Password Protect .pfx File

This is a short blog post for a use-case I encounter a lot.

In Azure, we can use service principals with certificate for authentication. One of the pre-requisite for this private certificate is a password protected .pfx file. A lot of times, the .pfx file is provided to you by a different certificate authority or access management team and it is not password protected. The MS documentation provided a way to use OpenSSL to achieve this but I prefer PowerShell and below is a simple script which helps you do the same.

You do not require admin rights or anything extra installed to run this script in your local environment.

$ErrorActionPreference = "Stop"
#Name of pfx file that needs to be password protected with extension
$pfxFileName = Read-Host Prompt 'Input pfx file name'
if($pfxFileName) {
#Replace .\ with actual path where .pfx is stored. Do not include file name
$pfxFilePath = (Get-Item Path ".\").FullName
$certCollection = New-Object System.Security.Cryptography.X509Certificates.X509Certificate2Collection
$certCollection.Import("$pfxFilePath\$pfxFileName", $null,[System.Security.Cryptography.X509Certificates.X509KeyStorageFlags]::Exportable)
$password = Read-Host Prompt 'Enter password for file'
$protectedCertificateBytes = $certCollection.Export([System.Security.Cryptography.X509Certificates.X509ContentType]::Pkcs12, $password)
# New pfx will be generated at same location where existing pfx is with the following name PW-protect-{same}
[System.IO.File]::WriteAllBytes("$pfxFilePath\PW-protect-$pfxFileName", $protectedCertificateBytes)
Write-Host "Operation Completed"

Hope this helps!

Reference: How to export KeyVault certificates from Azure?

Self Hosted Runner in Azure Container Instances

A lot of times there is a requirement to use self-hosted agent for deployments instead of the vendor provided one. The usual approach to achieve this is by using VMs with agents hosted on it. But VMs come with lots of maintenance and update/patch nuisances, not to mention more development and deployment time. MS documentation provides one more option i.e. to host your agent in containers. The documentation is quite good for DevOps agent and can be found here

Unfortunately the documentation on achieving the same in self-hosted github runner is not very great. Since I was using github runners, I tried to achieve the same using github runners. After few days of work, finally it works.

The complete source code can be found in the github repo and is based on Linux (not Windows) –

Jumping into bit more details, below are some steps as well as issues I encountered and how I fixed it:

  1. Deploy Azure Container Registry:
    Since I wanted to use private registry and not public, the first step was to deploy an azure container registry. Off course, this will use github hosted runner to run. The repository contains the bicep code and github action to deploy ACR. I deployed with admin access enabled so that I can build and publish images via github actions and admin credentials helped me to login to the registry. As far as I know, registry needs to be public i.e. not protected by private endpoints for github hosted runner to access itACR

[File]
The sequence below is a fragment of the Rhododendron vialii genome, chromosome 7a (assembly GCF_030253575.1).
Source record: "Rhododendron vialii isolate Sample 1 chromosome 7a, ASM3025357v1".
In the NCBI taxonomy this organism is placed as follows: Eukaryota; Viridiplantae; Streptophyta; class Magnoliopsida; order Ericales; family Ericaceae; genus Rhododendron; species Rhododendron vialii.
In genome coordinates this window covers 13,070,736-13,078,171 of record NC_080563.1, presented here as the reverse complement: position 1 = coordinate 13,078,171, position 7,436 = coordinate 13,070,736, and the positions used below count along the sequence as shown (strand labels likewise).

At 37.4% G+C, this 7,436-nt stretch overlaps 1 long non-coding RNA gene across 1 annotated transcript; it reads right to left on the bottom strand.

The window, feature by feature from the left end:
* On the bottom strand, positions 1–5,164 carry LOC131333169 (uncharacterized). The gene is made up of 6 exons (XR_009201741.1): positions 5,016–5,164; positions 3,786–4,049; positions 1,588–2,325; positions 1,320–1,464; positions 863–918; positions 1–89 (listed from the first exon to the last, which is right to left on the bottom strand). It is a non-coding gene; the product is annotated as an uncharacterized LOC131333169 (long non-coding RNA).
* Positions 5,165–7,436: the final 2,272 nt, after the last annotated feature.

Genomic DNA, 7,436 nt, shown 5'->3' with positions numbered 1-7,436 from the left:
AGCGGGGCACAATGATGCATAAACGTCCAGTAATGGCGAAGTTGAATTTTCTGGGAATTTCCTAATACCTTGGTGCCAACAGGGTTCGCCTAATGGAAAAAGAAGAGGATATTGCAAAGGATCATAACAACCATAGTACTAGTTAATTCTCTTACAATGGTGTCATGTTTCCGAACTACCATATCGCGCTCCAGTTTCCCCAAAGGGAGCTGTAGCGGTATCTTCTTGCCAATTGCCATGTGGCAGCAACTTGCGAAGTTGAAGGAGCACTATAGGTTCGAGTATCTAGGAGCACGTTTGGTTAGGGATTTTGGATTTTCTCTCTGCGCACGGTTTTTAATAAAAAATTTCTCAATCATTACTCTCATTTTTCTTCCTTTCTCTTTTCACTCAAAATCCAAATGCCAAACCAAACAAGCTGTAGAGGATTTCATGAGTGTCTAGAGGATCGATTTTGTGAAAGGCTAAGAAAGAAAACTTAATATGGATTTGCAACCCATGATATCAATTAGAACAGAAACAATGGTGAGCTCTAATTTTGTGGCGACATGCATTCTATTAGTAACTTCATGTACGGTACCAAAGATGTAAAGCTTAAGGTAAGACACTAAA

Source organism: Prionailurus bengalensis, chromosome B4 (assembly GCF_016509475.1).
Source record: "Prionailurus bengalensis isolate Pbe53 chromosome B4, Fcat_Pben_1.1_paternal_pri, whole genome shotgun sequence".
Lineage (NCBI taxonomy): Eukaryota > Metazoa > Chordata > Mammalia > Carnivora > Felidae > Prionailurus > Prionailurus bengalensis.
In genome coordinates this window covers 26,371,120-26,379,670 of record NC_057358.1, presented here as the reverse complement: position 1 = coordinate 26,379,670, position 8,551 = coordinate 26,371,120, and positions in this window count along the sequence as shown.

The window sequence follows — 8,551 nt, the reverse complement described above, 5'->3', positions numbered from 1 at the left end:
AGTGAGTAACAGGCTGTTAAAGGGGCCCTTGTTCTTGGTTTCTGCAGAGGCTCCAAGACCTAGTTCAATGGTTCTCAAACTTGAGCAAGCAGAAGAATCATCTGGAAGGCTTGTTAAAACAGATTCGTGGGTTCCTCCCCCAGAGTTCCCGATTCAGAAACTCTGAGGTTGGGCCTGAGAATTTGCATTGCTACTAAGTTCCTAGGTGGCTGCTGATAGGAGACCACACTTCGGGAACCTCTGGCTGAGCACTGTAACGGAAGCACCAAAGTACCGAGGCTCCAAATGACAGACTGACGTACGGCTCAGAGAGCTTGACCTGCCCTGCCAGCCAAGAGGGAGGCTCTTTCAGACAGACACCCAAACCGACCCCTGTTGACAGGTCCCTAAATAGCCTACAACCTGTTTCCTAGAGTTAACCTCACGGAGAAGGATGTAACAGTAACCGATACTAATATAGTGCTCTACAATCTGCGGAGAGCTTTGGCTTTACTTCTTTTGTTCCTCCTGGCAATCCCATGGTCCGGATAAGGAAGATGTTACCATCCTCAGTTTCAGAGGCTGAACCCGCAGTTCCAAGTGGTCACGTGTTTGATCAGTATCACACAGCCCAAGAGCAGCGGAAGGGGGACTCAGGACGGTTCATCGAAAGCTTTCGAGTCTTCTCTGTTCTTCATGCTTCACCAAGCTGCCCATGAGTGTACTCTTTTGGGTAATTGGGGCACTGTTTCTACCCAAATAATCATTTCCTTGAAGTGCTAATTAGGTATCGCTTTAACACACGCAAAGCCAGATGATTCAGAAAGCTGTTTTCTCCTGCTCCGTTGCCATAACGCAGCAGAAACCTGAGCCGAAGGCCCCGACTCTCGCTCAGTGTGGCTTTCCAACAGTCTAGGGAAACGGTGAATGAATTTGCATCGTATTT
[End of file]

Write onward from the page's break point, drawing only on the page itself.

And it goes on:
2. Build and publish image:
    This step proved to be a tricky one as I needed a docker file which will install the github agents and Azure CLI both on it when a container is created. MS docs manages the AZ CLI part but not the github agent part. Finally combining the MS docs with code present in this repo, I was able to create a docker file which achieves this. The repository has the dockerfile and the github action that builds the image and then pushes it to the ACR created in step 1deploy-image
  3. Deploy Azure Container Instance:
    Finally, create container instances with the published image. I created the ACI inside a virtual network to make it more secure. Later on, I was able to run the github actions on this agent to deploy securely to Azure
    One thing to note here is, I decided to use bicep again to deploy ACI but there is one more way i.e. `Azure/aci-deploy@v1` github action. I didn’t use it as it does not support deploying ACI in virtual networks at the time of writing this article.
  4. Check GitHub Runner
    Once the container is created, your github repository will show the self hosted runner up and running.

P.S. Github recommends to use self-hosted runner in private repositories only. The above screenshots are for demo purpose and the complete set-up was deleted afterwards.

For more details on the exact set-up check the repository read me file

Links the were helpful:

Hope this helps!

Asynchronous Refresh of AAS Model using PowerShell

With the introduction of REST API to refresh the analysis services model, we can now perform asynchronous data refresh operations. This also includes synchronization of read-only replicas for query scale out.

Some of the pros of using this approach is:

  1. Since the requests are asynchronous, there is no need for long running HTTP connections
  2. In response we get a operation id which can be used to query the status of the job
  3. In-built functionality for auto-retries
  4. Multiple table/partition names can be passed so that only that part is refreshed
  5. Batch Processing is supported using the “CommitMode” parameter

More details of the API can be found here, which includes the permissions required to make the calls along with detailed info of all the parameters:

As mentioned in above documentation, you need a valid access token to make this call. The PowerShell to get that token via certificate auth or via client id/secret can be found here. The code works perfectly, just make sure to use the correct scope which in this case is: https://* Also the user or application making the call should be server admin on the AAS.  The code is quite simple afterwards (used azure functions for the below):

using namespace System.Net
# Input bindings are passed in via param block.
param($Request, $TriggerMetadata)
# Init defaults
$status = [HttpStatusCode]::BadRequest
$ErrorActionPreference = "STOP"
$RequestBody = $Request.Body
if (!$RequestBody) {
Push-OutputBinding Name Response Value ([HttpResponseContext]@{
StatusCode = $status
Body = "Please pass a valid body in the request's body."
else {
# Retrieve AAS details from request body
$AnalysisServerName = $RequestBody.AnalysisServerName
$AnalysisServerLocation = $RequestBody.AnalysisServerLocation